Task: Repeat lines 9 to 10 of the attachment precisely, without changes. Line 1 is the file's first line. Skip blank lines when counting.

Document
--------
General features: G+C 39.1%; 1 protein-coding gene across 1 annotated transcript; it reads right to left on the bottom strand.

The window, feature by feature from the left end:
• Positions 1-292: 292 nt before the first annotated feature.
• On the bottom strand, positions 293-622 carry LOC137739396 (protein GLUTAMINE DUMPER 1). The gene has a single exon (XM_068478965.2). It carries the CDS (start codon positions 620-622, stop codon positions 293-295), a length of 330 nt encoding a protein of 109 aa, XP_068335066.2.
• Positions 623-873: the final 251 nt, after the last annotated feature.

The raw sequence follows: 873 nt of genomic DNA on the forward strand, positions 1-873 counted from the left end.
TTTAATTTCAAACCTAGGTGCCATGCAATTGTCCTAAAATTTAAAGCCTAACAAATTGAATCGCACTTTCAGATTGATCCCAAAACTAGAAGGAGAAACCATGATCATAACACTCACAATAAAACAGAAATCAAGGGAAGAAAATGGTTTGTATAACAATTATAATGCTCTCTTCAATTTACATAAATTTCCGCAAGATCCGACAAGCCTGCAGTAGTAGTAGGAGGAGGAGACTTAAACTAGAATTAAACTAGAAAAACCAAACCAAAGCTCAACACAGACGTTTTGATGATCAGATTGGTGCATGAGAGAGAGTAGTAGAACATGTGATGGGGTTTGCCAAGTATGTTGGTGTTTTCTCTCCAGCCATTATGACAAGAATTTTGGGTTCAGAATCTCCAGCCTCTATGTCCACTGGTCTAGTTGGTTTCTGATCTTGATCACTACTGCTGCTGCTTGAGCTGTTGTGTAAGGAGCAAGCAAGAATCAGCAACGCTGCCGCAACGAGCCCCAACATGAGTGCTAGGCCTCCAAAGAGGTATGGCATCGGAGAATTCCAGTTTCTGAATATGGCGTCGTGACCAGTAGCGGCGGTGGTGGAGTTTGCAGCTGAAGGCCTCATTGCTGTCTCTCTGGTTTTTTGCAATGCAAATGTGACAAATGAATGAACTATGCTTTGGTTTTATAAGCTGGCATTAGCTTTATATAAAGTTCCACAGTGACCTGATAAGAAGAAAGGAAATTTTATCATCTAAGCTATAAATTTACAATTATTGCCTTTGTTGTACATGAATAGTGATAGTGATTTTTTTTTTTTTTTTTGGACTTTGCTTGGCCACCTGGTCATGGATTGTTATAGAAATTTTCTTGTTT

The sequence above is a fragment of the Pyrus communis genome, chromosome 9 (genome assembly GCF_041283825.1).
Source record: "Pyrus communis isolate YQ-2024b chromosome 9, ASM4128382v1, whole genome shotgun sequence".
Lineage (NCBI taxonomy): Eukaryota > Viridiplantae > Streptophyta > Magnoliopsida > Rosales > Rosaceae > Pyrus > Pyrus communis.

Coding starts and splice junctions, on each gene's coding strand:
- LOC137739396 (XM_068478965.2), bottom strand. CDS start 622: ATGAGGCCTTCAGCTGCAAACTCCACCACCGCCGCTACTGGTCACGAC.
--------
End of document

Source record: "Pyrus communis isolate YQ-2024b chromosome 9, ASM4128382v1, whole genome shotgun sequence".
Lineage (NCBI taxonomy): Eukaryota > Viridiplantae > Streptophyta > Magnoliopsida > Rosales > Rosaceae > Pyrus > Pyrus communis.